Compound weather and climate events describe combinations of multiple climate drivers and/or hazards that contribute to societal or environmental risk. Although many climate-related disasters are caused by compound events, the understanding, analysis, quantification and prediction of such events is still in its infancy. In this Review, we propose a typology of compound events and suggest analytical and modelling approaches to aid in their investigation. We organize the highly diverse compound event types according to four themes: preconditioned, where a weather-driven or climate-driven precondition aggravates the impacts of a hazard; multivariate, where multiple drivers and/or hazards lead to an impact; temporally compounding, where a succession of hazards leads to an impact; and spatially compounding, where hazards in multiple connected locations cause an aggregated impact. Through structuring compound events and their respective analysis tools, the typology offers an opportunity for deeper insight into their mechanisms and impacts, benefiting the development of effective adaptation strategies. However, the complex nature of compound events results in some cases inevitably fitting into more than one class, necessitating soft boundaries within the typology. Future work must homogenize the available analytical approaches into a robust toolset for compound-event analysis under present and future climate conditions.
Compound events — a combination of multiple drivers and/or hazards that contribute to societal or environmental risk — are responsible for many of the most severe weather-related and climate-related impacts.
A classification of compound events is proposed, distinguishing events that are preconditioned, multivariate, temporally compounding and spatially compounding.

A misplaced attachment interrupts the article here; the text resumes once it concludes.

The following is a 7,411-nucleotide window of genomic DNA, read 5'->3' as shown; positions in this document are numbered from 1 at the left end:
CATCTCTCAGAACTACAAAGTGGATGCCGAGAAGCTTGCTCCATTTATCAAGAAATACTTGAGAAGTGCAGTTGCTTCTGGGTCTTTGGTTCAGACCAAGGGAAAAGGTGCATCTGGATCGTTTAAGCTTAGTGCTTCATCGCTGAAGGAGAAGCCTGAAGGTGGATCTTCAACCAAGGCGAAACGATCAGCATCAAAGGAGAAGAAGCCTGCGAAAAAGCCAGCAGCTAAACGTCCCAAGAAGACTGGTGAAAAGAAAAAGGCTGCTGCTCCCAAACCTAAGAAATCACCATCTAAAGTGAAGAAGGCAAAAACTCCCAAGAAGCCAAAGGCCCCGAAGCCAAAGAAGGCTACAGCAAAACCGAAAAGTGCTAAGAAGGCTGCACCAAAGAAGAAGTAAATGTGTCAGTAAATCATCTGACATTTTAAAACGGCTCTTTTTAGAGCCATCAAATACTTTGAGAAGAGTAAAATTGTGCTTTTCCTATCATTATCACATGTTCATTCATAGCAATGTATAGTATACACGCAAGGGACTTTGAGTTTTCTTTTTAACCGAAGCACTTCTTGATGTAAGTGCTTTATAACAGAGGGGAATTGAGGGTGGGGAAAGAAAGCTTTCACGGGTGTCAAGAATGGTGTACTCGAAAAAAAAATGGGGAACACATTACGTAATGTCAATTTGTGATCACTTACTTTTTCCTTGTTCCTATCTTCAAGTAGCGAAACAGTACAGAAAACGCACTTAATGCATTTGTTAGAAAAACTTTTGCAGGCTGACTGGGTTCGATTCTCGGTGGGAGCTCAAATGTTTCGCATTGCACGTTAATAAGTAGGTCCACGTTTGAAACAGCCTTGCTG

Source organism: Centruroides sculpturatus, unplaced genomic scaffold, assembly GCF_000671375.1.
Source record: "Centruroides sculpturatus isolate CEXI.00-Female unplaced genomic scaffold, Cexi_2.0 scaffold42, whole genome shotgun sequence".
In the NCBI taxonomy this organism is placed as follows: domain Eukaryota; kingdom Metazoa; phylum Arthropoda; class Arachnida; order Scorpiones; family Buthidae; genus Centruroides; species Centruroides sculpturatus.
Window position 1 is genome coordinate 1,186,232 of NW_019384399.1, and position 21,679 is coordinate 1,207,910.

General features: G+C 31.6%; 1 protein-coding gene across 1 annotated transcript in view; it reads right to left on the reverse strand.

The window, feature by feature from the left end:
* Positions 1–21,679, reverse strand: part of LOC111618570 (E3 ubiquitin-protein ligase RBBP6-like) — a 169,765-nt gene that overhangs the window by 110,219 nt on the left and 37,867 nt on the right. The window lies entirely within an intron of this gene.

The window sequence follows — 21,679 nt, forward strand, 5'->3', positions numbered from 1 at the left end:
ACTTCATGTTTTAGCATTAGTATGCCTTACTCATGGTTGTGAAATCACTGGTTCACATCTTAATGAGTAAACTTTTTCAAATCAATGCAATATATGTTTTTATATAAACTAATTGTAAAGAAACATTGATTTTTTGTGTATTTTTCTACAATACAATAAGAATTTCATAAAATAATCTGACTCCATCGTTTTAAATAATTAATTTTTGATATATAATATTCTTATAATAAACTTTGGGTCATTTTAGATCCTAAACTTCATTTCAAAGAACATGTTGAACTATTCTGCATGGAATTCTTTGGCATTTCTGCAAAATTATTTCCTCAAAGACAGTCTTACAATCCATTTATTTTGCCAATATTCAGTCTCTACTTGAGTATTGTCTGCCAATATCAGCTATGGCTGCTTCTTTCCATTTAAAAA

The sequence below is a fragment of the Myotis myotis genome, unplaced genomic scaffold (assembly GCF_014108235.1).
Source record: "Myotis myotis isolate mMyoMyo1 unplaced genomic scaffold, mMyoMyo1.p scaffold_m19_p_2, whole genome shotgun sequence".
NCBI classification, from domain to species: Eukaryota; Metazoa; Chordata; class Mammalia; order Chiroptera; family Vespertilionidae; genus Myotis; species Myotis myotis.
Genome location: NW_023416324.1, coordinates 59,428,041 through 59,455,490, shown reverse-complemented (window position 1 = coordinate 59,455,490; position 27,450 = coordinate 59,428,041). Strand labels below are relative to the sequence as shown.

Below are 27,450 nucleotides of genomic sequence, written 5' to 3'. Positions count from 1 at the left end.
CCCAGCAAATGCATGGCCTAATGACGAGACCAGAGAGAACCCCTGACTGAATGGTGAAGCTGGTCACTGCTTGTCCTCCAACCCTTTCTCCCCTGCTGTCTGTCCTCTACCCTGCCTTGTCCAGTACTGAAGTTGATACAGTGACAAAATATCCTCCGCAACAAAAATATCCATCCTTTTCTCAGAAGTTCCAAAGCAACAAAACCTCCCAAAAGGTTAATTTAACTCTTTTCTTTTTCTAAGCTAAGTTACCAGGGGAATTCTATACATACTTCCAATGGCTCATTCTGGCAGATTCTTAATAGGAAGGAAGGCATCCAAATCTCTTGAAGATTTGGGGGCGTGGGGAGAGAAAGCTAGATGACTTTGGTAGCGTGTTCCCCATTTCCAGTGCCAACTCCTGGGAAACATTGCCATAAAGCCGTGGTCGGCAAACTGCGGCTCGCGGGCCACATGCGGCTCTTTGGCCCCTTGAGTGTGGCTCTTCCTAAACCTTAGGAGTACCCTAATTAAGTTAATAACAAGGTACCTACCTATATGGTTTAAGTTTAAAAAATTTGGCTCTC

The typology aids compound-event analysis by facilitating the selection of appropriate analysis and modelling tools.
Through altering the distribution of climate variables and their spatial and temporal dependencies, climate change affects the likelihood, nature and impacts of compound events.
Bottom-up approaches, which link sectoral impacts to physical hazards, can help understand and, ultimately, better prepare for emerging risks posed by compound events.
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The authors acknowledge the European COST Action DAMOCLES (CA17109). J.Z. acknowledges financial support from the Swiss National Science Foundation (Ambizione grant 179876). O.M. acknowledges support from the Swiss National Science Foundation (grant no. 178751). A portion of C.R.’s work was carried out at the Jet Propulsion Laboratory, California Institute of Technology, under a contract with the National Aeronautics and Space Administration. E.B. acknowledges financial support from the European Research Council grant ACRCC (project 339390). A.M.R. was supported by the Scientific Employment Stimulus 2017 from the Fundação para a Ciência e a Tecnologia, Portugal (FCT, CEECIND/00027/2017). N.N.R. was funded by the Australian Research Council Centre of Excellence for Climate Extremes (CE170100023). This work contributes to the World Climate Research Programme (WCRP) Grand Challenge on Weather and Climate Extremes.
The authors declare no competing interests.
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Zscheischler, J., Martius, O., Westra, S. et al. A typology of compound weather and climate events. Nat Rev Earth Environ (2020). https://doi.org/10.1038/s43017-020-0060-z